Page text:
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Public Policy and Unemployment in Interwar France: An Empirical Approach

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  • Tony Syme
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    Abstract

    This paper introduces an empirical model of the French interwar labour market that is comparable to models developed for the British labour market for this period, yet incorporates specific extensions in order to capture the peculiarities of the French case. The result is a model that can very accurately stimulate the movement of unemployment in the 1920s and 1930s and this is used to run a series of counterfactual simulations to estimate the labour market effects of various public policies adopted at the time. Of particular note is the result that the repatriation drive of the early 1930s had no significant effect on the size of foreign labour force by 1936 and that the decision to remain on the Gold Standard until 1936 raised unemployment each year by more than primary policies introduced to combat unemployment - public works and repatriation of foreign workers - reduced it.

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    File URL: http://www.economics.ox.ac.uk/materials/working_papers/paper055.pdf
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    Bibliographic Info

    Paper provided by University of Oxford, Department of Economics in its series Economics Series Working Papers with number 55.

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    Date of creation: 01 Dec 2000
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    Handle: RePEc:oxf:wpaper:55

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    Keywords: France; unemployment; gold standard; repatriation; public works; 1930s; Popular Front;

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    1. Kokkelenberg, Edward C, 1983. "Interrelated Factor Demands Revisited," The Review of Economics and Statistics, MIT Press, vol. 65(2), pages 342-47, May.
    2. Eichengreen, Barry & Hatton, Tim, 1988. "Interwar Unemployment in International Perspective," Institute for Research on Labor and Employment, Working Paper Series, Institute of Industrial Relations, UC Berkeley qt7bw188gk, Institute of Industrial Relations, UC Berkeley.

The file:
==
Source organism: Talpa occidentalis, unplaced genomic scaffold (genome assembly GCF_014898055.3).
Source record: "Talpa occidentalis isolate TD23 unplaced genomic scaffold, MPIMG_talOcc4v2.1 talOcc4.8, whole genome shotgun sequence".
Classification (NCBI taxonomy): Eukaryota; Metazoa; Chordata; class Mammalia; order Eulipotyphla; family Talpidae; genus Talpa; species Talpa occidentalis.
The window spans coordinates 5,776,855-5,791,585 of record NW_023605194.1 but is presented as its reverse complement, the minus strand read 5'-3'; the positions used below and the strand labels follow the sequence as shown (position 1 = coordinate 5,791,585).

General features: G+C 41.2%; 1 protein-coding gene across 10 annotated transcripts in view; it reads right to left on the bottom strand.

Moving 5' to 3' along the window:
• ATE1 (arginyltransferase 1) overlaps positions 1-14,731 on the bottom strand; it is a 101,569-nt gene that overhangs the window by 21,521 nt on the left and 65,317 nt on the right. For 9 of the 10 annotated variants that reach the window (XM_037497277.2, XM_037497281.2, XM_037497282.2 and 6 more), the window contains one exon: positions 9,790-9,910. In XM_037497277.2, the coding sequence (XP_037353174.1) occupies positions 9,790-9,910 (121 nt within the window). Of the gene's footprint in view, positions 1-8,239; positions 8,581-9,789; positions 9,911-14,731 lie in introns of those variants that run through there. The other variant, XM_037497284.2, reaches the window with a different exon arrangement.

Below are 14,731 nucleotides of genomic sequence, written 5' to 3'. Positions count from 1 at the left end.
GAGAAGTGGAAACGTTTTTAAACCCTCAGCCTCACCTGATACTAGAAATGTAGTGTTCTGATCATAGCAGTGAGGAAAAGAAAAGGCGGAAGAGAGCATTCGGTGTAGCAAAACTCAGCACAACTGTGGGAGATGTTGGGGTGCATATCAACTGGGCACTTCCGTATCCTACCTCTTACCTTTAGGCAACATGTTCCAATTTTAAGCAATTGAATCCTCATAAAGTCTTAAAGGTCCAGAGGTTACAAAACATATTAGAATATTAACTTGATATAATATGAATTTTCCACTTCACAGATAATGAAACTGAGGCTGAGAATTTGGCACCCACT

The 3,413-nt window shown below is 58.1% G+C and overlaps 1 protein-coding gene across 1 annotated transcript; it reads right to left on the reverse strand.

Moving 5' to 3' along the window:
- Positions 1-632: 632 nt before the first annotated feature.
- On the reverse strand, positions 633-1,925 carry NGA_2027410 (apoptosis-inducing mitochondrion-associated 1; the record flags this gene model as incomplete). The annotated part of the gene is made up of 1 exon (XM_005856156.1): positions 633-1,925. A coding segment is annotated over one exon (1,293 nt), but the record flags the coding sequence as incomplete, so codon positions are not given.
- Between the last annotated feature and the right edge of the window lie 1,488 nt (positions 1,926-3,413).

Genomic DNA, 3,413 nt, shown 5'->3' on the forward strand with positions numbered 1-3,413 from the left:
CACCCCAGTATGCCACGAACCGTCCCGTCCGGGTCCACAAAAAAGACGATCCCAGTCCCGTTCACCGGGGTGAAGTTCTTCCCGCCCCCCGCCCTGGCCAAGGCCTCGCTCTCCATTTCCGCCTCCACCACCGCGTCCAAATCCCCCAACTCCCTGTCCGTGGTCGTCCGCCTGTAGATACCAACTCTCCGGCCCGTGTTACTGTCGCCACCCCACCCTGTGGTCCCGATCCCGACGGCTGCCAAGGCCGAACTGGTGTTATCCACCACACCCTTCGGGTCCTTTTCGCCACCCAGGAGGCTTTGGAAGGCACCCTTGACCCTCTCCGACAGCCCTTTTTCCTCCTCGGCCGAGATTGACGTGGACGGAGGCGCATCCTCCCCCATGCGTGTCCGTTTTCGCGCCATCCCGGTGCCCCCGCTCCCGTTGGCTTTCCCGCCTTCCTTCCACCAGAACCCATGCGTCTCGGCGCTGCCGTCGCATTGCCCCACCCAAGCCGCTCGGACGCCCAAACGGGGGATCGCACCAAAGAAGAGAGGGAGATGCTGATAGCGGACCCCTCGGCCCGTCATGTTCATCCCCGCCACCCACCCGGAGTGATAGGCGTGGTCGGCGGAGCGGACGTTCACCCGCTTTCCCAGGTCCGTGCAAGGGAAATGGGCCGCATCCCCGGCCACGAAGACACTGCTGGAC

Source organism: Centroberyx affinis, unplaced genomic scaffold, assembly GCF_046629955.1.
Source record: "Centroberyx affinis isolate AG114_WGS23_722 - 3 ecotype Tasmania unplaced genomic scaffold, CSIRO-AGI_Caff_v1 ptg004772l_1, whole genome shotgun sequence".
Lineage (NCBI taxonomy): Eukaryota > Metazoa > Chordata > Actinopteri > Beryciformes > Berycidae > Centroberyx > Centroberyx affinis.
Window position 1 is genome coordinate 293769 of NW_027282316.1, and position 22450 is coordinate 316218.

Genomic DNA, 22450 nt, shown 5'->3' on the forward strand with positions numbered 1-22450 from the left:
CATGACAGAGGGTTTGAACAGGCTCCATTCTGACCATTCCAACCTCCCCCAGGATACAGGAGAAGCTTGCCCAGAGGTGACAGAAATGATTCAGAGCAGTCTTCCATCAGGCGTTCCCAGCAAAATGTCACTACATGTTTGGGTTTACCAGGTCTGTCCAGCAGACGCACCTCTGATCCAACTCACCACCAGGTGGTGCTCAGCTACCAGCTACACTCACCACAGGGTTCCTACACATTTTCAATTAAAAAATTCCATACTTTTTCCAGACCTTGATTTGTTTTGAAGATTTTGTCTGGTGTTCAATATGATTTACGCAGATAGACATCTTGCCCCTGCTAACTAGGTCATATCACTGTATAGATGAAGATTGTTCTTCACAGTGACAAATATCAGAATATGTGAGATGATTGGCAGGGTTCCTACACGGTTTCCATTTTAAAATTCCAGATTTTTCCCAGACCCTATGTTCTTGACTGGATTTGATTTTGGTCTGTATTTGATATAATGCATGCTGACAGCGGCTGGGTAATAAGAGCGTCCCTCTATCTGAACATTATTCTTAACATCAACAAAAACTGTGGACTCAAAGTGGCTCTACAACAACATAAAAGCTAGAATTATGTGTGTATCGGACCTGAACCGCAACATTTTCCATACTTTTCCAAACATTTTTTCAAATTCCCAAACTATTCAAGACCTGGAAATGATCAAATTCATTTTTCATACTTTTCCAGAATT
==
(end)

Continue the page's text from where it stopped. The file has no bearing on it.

3. Eichengreen, Barry & Sachs, Jeffrey, 1985. "Exchange Rates and Economic Recovery in the 1930s," The Journal of Economic History, Cambridge University Press, Cambridge University Press, vol. 45(04), pages 925-946, December.
    4. M. Ishaq Nadiri & Sherwin Rosen, 1974. "A Disequilibrium Model of Demand for Factors of Production," NBER Books, National Bureau of Economic Research, Inc, number nadi74-1.
    5. Benjamin, Daniel K & Kochin, Levis A, 1979. "Searching for an Explanation of Unemployment in Interwar Britain," Journal of Political Economy, University of Chicago Press, University of Chicago Press, vol. 87(3), pages 441-78, June.
    6. Lindbeck, Assar & Snower, Dennis J, 1990. " Demand- and Supply-Side Policies and Unemployment: Policy Implications of the Insider-Outsider Approach," Scandinavian Journal of Economics, Wiley Blackwell, Wiley Blackwell, vol. 92(2), pages 279-305.
    7. Bernanke, Ben S, 1986. "Employment, Hours, and Earnings in the Depression: An Analysis of EightManufacturing Industries," American Economic Review, American Economic Association, American Economic Association, vol. 76(1), pages 82-109, March.
    8. Dimsdale, Nicholas H & Horsewood, Nicholas, 1995. "Fiscal Policy and Employment in Interwar Britain: Some Evidence from a New Model," Oxford Economic Papers, Oxford University Press, vol. 47(3), pages 369-96, July.
    9. Beenstock, Michael & Warburton, Peter J, 1986. "The Market for Labour in Interwar Britain," CEPR Discussion Papers, C.E.P.R. Discussion Papers 105, C.E.P.R. Discussion Papers.
    10. Nadiri, M Ishaq & Rosen, Sherwin, 1969. "Interrelated Factor Demand Functions," American Economic Review, American Economic Association, American Economic Association, vol. 59(4), pages 457-71, Part I Se.
    11. Broadberry, S N, 1986. "Aggregate Supply in Interwar Britain," Economic Journal, Royal Economic Society, Royal Economic Society, vol. 96(382), pages 467-81, June.
    12. Assar Lindbeck & Dennis J. Snower, 1989. "The Insider-Outsider Theory of Employment and Unemployment," MIT Press Books, The MIT Press, The MIT Press, edition 1, volume 1, number 026262074x, December.
    13. Hatton, Timothy J., 1987. "A Quarterly Model of the Labour Market in Interwar Britain," CEPR Discussion Papers, C.E.P.R. Discussion Papers 186, C.E.P.R. Discussion Papers.
    14. Jacques Marseille, 1980. "Les origines « inopportunes » de la crise de 1929 en France," Revue Économique, Programme National Persée, Programme National Persée, vol. 31(4), pages 648-684.
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